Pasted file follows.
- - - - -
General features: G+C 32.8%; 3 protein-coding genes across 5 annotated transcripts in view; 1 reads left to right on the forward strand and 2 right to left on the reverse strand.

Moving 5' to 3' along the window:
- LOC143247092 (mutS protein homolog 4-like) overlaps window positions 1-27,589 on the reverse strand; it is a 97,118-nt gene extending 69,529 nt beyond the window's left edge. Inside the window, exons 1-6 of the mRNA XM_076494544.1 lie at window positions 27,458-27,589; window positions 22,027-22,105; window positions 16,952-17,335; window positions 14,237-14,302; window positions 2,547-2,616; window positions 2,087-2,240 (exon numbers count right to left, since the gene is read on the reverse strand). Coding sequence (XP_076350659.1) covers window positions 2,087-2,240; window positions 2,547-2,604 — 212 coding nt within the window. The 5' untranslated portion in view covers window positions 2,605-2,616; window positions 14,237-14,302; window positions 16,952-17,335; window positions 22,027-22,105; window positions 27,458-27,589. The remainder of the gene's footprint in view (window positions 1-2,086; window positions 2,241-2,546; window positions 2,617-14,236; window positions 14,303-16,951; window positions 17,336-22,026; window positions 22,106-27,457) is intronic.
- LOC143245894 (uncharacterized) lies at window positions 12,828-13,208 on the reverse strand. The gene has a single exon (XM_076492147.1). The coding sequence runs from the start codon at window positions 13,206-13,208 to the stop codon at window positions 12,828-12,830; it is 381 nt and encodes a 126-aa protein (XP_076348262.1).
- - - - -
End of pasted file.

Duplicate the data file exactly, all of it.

General features: G+C 32.8%; 3 protein-coding genes across 5 annotated transcripts in view; 1 reads left to right on the forward strand and 2 right to left on the reverse strand.

Moving 5' to 3' along the window:
- LOC143247092 (mutS protein homolog 4-like) overlaps window positions 1-27,589 on the reverse strand; it is a 97,118-nt gene extending 69,529 nt beyond the window's left edge. Inside the window, exons 1-6 of the mRNA XM_076494544.1 lie at window positions 27,458-27,589; window positions 22,027-22,105; window positions 16,952-17,335; window positions 14,237-14,302; window positions 2,547-2,616; window positions 2,087-2,240 (exon numbers count right to left, since the gene is read on the reverse strand). Coding sequence (XP_076350659.1) covers window positions 2,087-2,240; window positions 2,547-2,604 — 212 coding nt within the window. The 5' untranslated portion in view covers window positions 2,605-2,616; window positions 14,237-14,302; window positions 16,952-17,335; window positions 22,027-22,105; window positions 27,458-27,589. The remainder of the gene's footprint in view (window positions 1-2,086; window positions 2,241-2,546; window positions 2,617-14,236; window positions 14,303-16,951; window positions 17,336-22,026; window positions 22,106-27,457) is intronic.
- LOC143245894 (uncharacterized) lies at window positions 12,828-13,208 on the reverse strand. The gene has a single exon (XM_076492147.1). The coding sequence runs from the start codon at window positions 13,206-13,208 to the stop codon at window positions 12,828-12,830; it is 381 nt and encodes a 126-aa protein (XP_076348262.1).